Bhutan is facing a major health concern with the rising cases of hepatitis B infection. Tucked in the eastern Himalayas, Bhutan, with a population of just over 650 000, is bordered to the west, south and east by India and in the north by China. Bhutan launched a hepatitis B vaccine [campaign] in 1997 after high prevalence of the disease came to light.
Last year  alone, 744 hepatitis B cases were reported, Jigme Dorji Wangchuk, a doctor at the National Referral Hospital here, said. The higher rate of detection was due to the increasing number of testing centres. But Bhutan also has hepatitis A and C, the Bhutanese daily quoted Wangchuk as saying. Hepatitis B infection can lead to liver cirrhosis and cancer. The virus is spread through blood transfusion, unsafe sex or sharing of needles contaminated by the virus. There is currently no government awareness campaign, but patients are provided free medical treatment, the health ministry’s chief programme officer Tandin said last week. There is, however, less emphasis on hepatitis C, which is more serious. About 95 percent of patients lead a normal life with treatment, but the virus remains in the body.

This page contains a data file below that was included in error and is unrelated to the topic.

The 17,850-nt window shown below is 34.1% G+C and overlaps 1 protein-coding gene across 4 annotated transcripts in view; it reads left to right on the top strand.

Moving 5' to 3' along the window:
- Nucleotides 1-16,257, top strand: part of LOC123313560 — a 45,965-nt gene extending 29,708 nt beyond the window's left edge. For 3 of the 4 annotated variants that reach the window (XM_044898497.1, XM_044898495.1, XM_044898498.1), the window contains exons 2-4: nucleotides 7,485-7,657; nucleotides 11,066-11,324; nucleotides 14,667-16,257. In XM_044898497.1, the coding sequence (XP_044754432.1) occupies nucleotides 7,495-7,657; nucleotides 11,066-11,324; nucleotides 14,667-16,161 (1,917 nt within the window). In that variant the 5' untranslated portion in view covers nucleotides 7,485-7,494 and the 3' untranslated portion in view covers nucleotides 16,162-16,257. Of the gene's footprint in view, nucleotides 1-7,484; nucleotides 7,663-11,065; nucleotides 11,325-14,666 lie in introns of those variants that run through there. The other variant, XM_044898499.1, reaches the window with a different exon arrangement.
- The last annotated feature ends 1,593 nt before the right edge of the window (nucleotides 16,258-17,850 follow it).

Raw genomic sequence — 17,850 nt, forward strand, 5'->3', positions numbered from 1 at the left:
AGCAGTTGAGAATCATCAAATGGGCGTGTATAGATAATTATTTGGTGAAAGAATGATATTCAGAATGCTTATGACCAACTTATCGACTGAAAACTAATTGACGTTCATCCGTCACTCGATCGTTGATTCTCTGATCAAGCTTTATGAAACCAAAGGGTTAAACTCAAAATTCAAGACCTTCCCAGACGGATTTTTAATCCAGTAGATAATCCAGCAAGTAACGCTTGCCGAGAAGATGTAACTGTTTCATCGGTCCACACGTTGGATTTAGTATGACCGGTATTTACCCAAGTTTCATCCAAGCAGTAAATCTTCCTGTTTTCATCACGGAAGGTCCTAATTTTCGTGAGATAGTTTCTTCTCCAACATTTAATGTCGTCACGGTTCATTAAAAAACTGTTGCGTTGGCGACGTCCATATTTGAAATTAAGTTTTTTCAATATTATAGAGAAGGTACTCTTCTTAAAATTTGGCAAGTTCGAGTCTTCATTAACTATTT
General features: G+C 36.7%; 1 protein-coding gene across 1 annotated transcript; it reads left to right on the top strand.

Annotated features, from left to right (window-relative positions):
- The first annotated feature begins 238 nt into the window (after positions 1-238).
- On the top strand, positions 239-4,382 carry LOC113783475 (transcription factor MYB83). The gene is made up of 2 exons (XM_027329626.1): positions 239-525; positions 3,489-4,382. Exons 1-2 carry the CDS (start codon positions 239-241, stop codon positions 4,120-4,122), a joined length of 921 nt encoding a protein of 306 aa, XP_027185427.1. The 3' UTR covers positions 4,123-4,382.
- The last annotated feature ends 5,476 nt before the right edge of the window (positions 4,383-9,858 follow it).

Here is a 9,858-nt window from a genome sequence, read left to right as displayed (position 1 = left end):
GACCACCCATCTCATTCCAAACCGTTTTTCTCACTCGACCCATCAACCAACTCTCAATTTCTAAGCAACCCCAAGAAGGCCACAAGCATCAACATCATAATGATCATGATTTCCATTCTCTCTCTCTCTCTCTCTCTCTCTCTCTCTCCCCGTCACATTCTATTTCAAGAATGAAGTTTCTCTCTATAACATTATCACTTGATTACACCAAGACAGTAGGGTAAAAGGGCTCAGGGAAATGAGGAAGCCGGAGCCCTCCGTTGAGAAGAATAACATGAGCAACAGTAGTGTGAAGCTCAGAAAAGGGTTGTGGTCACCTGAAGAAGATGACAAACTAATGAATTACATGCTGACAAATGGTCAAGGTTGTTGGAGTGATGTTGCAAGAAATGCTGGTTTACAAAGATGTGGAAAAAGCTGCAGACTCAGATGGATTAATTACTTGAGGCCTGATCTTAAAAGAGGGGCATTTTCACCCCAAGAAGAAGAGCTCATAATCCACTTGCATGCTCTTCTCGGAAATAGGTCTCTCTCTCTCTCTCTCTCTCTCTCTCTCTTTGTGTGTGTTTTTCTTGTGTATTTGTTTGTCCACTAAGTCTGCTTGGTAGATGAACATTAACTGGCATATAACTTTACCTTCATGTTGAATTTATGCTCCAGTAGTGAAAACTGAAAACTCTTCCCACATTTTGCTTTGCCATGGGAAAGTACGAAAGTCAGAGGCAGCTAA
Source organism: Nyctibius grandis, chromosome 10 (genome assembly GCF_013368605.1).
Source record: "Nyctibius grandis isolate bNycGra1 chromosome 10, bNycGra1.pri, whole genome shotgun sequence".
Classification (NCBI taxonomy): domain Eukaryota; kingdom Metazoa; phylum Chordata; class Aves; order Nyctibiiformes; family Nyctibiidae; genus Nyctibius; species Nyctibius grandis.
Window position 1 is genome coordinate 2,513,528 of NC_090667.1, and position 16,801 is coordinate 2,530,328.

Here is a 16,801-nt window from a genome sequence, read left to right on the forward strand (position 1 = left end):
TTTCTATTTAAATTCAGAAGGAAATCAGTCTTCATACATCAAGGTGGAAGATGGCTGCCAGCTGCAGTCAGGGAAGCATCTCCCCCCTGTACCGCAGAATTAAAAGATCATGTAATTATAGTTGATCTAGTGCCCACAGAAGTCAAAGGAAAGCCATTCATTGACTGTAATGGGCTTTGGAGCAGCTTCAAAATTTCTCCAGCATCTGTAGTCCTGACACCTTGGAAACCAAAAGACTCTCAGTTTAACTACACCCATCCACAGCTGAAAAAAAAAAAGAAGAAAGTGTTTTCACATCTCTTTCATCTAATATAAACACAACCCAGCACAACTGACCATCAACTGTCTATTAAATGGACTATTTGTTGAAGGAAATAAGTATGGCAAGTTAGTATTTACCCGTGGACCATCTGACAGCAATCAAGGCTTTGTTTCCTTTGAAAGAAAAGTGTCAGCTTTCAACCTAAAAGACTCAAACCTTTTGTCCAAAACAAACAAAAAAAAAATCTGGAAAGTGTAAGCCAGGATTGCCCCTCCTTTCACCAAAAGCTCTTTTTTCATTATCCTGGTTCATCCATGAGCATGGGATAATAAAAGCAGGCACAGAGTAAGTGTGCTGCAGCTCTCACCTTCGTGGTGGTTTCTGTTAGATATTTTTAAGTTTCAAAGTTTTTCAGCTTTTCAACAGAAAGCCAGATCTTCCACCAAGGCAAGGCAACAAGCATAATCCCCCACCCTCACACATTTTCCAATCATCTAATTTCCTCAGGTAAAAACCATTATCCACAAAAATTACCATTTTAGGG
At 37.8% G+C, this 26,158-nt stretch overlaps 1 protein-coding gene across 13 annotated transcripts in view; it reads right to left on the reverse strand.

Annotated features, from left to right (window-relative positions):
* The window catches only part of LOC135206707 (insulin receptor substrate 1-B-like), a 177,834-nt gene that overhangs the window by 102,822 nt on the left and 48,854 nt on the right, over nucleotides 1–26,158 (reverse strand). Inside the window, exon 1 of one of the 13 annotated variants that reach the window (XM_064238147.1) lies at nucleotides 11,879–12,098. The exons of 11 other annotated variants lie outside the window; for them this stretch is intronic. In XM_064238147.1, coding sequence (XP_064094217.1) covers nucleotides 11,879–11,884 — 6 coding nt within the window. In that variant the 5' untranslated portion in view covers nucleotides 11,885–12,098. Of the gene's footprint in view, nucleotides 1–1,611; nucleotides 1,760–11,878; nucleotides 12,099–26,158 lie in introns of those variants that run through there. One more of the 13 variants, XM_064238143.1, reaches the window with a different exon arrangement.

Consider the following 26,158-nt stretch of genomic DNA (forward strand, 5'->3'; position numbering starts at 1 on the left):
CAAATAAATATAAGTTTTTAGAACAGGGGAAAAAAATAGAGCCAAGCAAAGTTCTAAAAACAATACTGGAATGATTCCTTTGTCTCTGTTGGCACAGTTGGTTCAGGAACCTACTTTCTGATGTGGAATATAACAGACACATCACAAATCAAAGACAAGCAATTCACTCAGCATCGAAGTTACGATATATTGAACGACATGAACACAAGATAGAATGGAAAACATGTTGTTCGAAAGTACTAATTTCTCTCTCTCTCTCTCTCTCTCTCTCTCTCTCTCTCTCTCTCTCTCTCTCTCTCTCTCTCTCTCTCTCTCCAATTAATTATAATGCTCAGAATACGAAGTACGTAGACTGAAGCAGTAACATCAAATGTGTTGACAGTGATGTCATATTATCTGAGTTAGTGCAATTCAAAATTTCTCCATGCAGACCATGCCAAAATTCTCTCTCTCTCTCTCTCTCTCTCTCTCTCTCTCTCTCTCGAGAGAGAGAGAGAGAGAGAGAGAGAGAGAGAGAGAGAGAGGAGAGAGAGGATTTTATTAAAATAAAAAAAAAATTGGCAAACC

Diseases like malaria, dengue and cholera are also widespread in the country.